3 Myths That Are Keeping You From Hosting Your Live Event
When I first decided to launch my own event, after years of working my full-time job in event planning and recently having decided to start my own event planning business, I remember feeling...
Scared because no one in my community knew me and I wasn’t sure how to get them to take me seriously (let alone trust me enough to come to a small event).
Frustrated because I didn’t have a huge budget to host them anyway. I had taken home less than $40,000 the year prior in business, and there wasn’t a ton of wiggle room for non-essential business costs.
Honestly? I wasn’t sure if I felt like an expert. I’m an introvert, I don’t love to sit at the front of the room and tell everyone what I know, because I’m always still figuring it out.
And then? I did it anyway. I invited 10 women over for a “mastermind dinner”, which 3 months later became an event of 50 women, which 3 months later became a recurring event series which led to me growing my client base from hardly any to the most ideal clients I could ever hope to work with.
Years later, I have clients and prospective clients come to me all the time saying these exact things, which is why, today, I wanted to talk about the three BIGGEST myths that you probably believe, and it’s holding you back from stepping into the role as event host.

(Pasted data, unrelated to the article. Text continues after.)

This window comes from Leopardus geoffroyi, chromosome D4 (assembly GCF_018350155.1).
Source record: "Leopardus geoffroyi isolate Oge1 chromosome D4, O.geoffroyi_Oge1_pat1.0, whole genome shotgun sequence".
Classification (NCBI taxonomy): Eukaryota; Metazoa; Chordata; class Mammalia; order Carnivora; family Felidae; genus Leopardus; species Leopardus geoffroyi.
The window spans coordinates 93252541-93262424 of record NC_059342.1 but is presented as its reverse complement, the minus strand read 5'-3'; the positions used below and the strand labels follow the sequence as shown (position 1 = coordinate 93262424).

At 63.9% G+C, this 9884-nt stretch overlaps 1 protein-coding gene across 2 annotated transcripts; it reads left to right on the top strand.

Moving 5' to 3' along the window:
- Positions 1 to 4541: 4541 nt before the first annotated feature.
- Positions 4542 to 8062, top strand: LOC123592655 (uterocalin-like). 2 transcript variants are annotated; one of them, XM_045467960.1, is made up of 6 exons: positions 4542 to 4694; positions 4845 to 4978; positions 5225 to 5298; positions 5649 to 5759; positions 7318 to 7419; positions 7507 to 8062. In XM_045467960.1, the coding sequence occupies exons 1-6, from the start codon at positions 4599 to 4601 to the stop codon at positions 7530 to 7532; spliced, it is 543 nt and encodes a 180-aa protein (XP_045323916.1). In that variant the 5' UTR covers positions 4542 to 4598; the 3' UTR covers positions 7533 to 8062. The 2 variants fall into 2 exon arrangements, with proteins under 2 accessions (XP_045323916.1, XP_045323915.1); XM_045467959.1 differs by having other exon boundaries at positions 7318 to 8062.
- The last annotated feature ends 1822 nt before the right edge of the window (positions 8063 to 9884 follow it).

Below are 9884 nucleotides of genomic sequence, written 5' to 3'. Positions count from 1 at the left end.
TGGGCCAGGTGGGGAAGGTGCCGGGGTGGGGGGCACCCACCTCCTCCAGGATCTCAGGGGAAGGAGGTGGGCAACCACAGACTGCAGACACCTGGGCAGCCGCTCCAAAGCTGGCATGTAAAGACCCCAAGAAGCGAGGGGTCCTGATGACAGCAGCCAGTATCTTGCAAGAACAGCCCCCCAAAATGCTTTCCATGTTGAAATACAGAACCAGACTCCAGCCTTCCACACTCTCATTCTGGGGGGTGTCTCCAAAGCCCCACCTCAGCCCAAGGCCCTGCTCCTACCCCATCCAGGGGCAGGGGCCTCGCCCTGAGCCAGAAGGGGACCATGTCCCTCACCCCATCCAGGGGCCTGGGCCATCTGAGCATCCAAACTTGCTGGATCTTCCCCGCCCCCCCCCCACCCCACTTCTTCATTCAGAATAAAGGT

1. You need to have a huge audience to host a live event.
This is my FAVORITE, because most of the time, this is the #1 reason that people give for not believing that they can host an event.
They’re scared that they can’t sell 100 slots, they’re scared that they can’t design the event to look like Create and Cultivate, and they don’t think that if they don’t go ALL THE WAY BIG, they won’t be able to do it at all.
Look, every.single.client I’ve ever worked with (million dollar companies! Clients you’ve heard of!) are worried about their event attendance. No one escapes this one, unless you have a little bit of blind faith.
Instead of worrying about selling 50 seats, maybe readjust your expectations...does 6 seats sound more doable? What would it look like if you did a really small version of the thing you’re currently envisioning?
If you want to be on stage speaking to 200 of your best clients, what about being at the head of the table and speaking to 20 of them first?
Like anything else, it takes a long time to be able to convince enough people to come to your event, so don’t start out shooting for the moon. Think about the following things:
a. What do I want to teach to a group of people in-person?
b. What is the best way to teach it to them?
c. How can I start with a small group, get feedback, and then scale this event up the next time so that I can reach more people?
If you can sell an event to 6 people or 20 people, then you can refine your event, get amazing testimonials, ask your attendees to refer your event to 1 of their closest friends, and VOILA! You’re on your way to your room of 200.
Don’t get discouraged if selling a room full of people sounds too hard. Get your event logistics and content systems down FIRST with a group of early adopters, and then plan to knock it out of the park on round #2.